Playing at Fort Hood for the third straight year, the Baylor men’s basketball players always look forward to the short trip to thank the soldiers for everything they’ve done.
The No. 23 Bears will face Randall University at 6 p.m. at Abrams Gym, but the game is really more about giving back to the military.
“I think it’s a pretty cool trip just to see all the troops and to see what they do for us and to play in front of them and just to honor them and what they do for our country,” said Baylor junior guard King McClure. “It means a lot. So I always like going down to Fort Hood.”
The Bears (6-2) dominated their first two trips to Fort Hood with a 104-59 blowout of Hardin-Simmons in 2015 and an 82-57 win over Jackson State last season.
Randall (4-8) competes in the National Christian College Athletic Association, and is the only non-NCAA team on Baylor’s schedule. The only time the Bears previously faced the Moore, Okla.-based school was in 2004 when it was named Hillsdale Free Will Baptist College. The Bears romped to a 91-52 win in coach Scott Drew’s second season.
Heading into their final four pre-conference games, the Bears will continue to develop their chemistry and fine tune their player rotation as they prepare for the Big 12 opener against Texas Tech on Dec. 29 in Lubbock.
“I think our communication has to be better,” said Baylor guard Jake Lindsey. “I think we got lazy at the end of the last game, we got a little complacent. We don’t want to just win the game because we might be better than that team, we want to win because we play well.”
The Bears rolled to an 84-56 win over Sam Houston State on Monday at the Ferrell Center as six players scored in double figures. With senior forward Terry Maston out until January with a broken right hand, the Bears have had to adjust their player rotation and are still trying to work out the kinks.
“Our offense is still not flowing like we need it to flow,” Lindsey said. “And some of that is guys are in brand new roles that they haven’t really been maybe preparing to play for a few months. But hopefully with more reps, guys can not only grow their own games, but gain confidence. And then when T.J. (Maston) comes back, we’ll have eight, nine confident contributors ready to go.”
After being cleared from a medical issue, redshirt freshman guard Tyson Jolly has played the last two games. Following a three-minute stint in last Saturday’s 69-62 loss to No. 6 Wichita State, Jolly played 17 minutes against Sam Houston State and finished with five rebounds, four assists and two blocked shots, but didn’t score on three shot attempts.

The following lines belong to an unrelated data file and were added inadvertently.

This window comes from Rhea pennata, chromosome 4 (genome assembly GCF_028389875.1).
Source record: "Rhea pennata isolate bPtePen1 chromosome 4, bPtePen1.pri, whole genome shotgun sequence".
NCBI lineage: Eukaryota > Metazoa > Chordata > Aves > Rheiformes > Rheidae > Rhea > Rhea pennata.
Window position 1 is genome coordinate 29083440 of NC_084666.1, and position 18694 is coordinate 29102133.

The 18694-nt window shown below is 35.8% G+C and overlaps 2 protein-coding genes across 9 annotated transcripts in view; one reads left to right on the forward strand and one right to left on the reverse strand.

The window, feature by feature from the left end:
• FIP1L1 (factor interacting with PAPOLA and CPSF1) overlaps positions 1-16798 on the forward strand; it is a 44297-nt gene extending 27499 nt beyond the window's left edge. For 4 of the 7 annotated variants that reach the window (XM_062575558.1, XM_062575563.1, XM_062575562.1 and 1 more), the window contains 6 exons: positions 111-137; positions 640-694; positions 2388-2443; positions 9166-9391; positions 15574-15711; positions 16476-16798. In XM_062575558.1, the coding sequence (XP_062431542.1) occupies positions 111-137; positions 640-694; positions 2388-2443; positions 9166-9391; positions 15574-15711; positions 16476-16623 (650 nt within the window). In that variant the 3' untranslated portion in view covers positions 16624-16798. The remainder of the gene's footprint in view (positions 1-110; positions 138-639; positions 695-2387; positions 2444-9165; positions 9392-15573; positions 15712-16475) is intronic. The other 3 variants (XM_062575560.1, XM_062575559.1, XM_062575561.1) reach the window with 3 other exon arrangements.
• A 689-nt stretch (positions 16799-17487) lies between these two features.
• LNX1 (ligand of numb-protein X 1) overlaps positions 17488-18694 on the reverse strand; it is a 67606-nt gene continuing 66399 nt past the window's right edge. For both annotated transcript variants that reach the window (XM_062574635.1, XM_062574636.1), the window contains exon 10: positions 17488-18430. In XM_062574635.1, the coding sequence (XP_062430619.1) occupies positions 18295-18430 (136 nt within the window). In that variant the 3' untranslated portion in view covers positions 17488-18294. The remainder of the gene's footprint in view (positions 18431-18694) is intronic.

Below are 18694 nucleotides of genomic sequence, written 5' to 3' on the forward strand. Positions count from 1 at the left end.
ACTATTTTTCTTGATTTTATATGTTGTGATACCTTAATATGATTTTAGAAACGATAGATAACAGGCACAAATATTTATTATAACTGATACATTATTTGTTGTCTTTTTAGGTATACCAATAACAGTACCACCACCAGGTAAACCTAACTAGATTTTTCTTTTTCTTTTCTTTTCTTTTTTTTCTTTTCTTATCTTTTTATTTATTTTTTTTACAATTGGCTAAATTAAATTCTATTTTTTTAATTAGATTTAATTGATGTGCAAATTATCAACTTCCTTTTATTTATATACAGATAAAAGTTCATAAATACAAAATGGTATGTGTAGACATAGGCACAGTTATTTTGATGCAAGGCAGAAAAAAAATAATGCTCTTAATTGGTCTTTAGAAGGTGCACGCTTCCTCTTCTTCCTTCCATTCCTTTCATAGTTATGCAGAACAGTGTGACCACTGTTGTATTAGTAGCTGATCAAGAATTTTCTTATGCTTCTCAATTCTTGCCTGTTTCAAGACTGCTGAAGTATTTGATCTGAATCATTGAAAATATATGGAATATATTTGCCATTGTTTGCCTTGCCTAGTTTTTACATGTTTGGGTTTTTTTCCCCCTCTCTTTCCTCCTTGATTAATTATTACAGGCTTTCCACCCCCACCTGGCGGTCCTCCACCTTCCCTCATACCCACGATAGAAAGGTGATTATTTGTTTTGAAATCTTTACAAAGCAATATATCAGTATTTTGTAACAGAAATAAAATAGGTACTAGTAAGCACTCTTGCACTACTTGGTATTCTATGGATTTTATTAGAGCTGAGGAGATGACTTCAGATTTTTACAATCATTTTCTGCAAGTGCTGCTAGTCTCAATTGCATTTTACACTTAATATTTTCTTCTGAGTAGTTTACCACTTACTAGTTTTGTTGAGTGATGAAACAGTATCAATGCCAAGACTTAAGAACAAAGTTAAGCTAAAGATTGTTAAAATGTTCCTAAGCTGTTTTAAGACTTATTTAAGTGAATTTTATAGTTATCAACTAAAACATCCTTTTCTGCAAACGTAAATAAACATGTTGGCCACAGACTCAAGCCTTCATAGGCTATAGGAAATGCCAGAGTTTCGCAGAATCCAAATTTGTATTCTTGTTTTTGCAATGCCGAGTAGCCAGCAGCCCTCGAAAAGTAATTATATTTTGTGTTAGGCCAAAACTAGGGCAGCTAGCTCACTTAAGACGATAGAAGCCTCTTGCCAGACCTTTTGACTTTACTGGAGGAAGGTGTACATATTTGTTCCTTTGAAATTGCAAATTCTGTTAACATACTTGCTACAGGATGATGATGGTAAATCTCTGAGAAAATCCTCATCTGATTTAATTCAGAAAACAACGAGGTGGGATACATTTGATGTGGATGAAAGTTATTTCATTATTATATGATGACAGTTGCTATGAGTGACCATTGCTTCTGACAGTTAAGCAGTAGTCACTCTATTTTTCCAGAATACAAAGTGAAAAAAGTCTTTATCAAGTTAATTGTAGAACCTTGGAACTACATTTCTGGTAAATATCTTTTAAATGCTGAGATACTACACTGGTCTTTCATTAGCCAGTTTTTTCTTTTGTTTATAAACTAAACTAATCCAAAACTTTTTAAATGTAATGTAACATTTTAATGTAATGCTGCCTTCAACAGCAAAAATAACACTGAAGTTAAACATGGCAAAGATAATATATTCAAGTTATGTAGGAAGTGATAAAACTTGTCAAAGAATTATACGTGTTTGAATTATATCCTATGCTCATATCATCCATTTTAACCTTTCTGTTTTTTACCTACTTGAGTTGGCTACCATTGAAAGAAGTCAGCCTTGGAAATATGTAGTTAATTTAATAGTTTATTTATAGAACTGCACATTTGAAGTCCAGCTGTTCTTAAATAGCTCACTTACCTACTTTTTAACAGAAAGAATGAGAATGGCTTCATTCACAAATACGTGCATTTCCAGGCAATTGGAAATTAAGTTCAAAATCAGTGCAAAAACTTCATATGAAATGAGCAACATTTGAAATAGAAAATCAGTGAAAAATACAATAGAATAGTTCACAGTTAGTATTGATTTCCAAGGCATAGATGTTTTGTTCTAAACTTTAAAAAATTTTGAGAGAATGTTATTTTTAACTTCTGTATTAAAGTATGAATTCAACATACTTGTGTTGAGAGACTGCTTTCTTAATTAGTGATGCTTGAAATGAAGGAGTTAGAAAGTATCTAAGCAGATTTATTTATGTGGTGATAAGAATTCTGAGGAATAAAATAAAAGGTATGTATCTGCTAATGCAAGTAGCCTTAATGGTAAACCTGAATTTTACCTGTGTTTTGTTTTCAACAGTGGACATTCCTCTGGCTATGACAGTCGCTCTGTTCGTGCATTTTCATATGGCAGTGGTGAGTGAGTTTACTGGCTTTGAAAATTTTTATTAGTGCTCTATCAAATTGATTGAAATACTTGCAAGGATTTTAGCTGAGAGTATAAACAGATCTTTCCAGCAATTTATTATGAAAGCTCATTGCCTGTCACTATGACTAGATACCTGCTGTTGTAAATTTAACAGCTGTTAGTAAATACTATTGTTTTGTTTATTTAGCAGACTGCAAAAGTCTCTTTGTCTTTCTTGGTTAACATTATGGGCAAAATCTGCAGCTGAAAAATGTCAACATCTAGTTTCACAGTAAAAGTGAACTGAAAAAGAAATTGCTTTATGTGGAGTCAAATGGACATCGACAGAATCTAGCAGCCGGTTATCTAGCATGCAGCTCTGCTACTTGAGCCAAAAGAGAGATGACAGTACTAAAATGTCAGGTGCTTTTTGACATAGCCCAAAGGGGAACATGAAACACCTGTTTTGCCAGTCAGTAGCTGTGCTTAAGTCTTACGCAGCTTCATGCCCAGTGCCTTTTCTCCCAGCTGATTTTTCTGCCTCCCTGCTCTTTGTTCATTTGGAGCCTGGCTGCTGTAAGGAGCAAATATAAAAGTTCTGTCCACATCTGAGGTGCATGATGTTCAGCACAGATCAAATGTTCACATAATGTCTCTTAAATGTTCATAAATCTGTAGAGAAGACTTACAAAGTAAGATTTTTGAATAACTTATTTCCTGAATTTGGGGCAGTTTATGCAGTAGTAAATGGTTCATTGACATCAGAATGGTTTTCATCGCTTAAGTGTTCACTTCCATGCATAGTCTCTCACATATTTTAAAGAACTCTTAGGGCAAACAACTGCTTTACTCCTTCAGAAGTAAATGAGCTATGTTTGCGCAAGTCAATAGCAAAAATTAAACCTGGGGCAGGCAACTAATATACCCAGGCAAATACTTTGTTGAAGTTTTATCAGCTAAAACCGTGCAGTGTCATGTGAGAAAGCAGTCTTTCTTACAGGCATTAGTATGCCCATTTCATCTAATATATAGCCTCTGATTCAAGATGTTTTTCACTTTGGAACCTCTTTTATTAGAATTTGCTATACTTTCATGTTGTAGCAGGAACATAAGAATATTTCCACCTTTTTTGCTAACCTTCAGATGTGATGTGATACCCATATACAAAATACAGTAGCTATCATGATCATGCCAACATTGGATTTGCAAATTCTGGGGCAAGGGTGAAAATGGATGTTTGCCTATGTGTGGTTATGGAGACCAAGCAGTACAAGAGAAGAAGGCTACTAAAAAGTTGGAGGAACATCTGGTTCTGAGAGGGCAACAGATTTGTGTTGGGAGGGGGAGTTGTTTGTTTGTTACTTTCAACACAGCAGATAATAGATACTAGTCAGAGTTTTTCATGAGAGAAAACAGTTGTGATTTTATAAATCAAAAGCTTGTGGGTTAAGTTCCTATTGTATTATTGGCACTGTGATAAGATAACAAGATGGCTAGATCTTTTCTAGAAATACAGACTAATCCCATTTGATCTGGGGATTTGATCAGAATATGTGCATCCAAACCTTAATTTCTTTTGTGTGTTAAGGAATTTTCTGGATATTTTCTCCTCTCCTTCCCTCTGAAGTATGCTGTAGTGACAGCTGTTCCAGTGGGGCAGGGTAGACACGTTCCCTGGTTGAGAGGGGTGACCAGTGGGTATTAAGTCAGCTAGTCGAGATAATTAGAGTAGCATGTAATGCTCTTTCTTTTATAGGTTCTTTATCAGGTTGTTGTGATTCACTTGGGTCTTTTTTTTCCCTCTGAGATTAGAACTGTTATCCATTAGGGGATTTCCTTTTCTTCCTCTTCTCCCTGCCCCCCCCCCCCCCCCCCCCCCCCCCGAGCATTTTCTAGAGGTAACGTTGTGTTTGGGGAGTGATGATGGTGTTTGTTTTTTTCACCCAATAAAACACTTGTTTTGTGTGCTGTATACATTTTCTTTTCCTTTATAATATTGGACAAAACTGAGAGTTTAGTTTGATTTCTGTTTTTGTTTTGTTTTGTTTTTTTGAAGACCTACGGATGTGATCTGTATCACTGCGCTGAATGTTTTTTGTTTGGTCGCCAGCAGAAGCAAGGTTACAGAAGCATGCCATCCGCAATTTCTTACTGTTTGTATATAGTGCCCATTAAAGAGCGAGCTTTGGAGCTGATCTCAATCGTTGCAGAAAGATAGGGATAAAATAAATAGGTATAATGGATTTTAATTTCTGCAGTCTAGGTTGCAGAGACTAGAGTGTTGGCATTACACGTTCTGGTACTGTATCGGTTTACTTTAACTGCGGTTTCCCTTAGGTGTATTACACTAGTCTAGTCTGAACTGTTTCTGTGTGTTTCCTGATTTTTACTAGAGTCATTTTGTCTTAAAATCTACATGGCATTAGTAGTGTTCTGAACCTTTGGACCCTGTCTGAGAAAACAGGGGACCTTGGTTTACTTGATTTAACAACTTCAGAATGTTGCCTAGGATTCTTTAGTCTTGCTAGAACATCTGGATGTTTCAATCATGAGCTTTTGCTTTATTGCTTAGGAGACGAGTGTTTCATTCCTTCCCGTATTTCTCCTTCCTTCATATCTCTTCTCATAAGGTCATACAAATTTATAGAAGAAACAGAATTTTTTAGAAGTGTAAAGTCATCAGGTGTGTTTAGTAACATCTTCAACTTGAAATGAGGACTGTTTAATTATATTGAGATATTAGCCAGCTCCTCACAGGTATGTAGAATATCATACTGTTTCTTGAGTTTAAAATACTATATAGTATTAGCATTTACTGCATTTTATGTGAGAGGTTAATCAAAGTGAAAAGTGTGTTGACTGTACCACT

The addition of Jolly gives the Bears another perimeter player, but his numbers showed he can contribute in several different areas.
“Tyson plays with such energy and passion, and similar to Mark (Vital) they give you a boost of energy when they get in the game,” Drew said. “Tyson is just so excited to play right now, it carries over and inspires everybody else too. The first game was so hard and almost unfair putting him in. He was much better getting to his assignments (against Sam Houston State) and knowing what he was doing out there and having a second wind.”
Though the Bears played tremendous defense by holding Sam Houston to 34.9 percent overall shooting and 19.2 percent from 3-point range, they were outrebounded by a 41-37 margin.
Center Jo Lual-Acuil grabbed a team-high 11 rebounds and freshman forward Tristan Clark pulled down eight, but the Bears will need better rebounding numbers from players across the board in Big 12 play.
Drew applauded his team’s effort but would like to record more rebounds.
“It actually probably wasn’t as indicative as the numbers,” Drew said. “We didn’t miss as many assignments and we did have effort, but again you’ve got to keep getting better. That’s an area where we’ve tried to improve and carve out a little more space, so if you do get a bad bounce you’re still in position to get a rebound.”
While the Bears pride themselves on playing unselfish basketball, Drew wants his players to make sure they don’t pass up open shots.
“Each and every year your role changes,” Drew said. “Some years you have so many scoring options that it’s not so important that you take those shots. For instance Jake (Lindsey) facilitated a lot, and he’s a great facilitator. But we need him knocking down those shots when it comes from inside-out.”
Abrams Gym holds just 2,400 people, so the atmosphere will feel more like a high school gym than a college basketball arena.
“It’s different, it’s almost like being back in high school,” Lindsey said. “Your sight lines are a little closer. You’ve got to kind of adjust to the size of the gym.”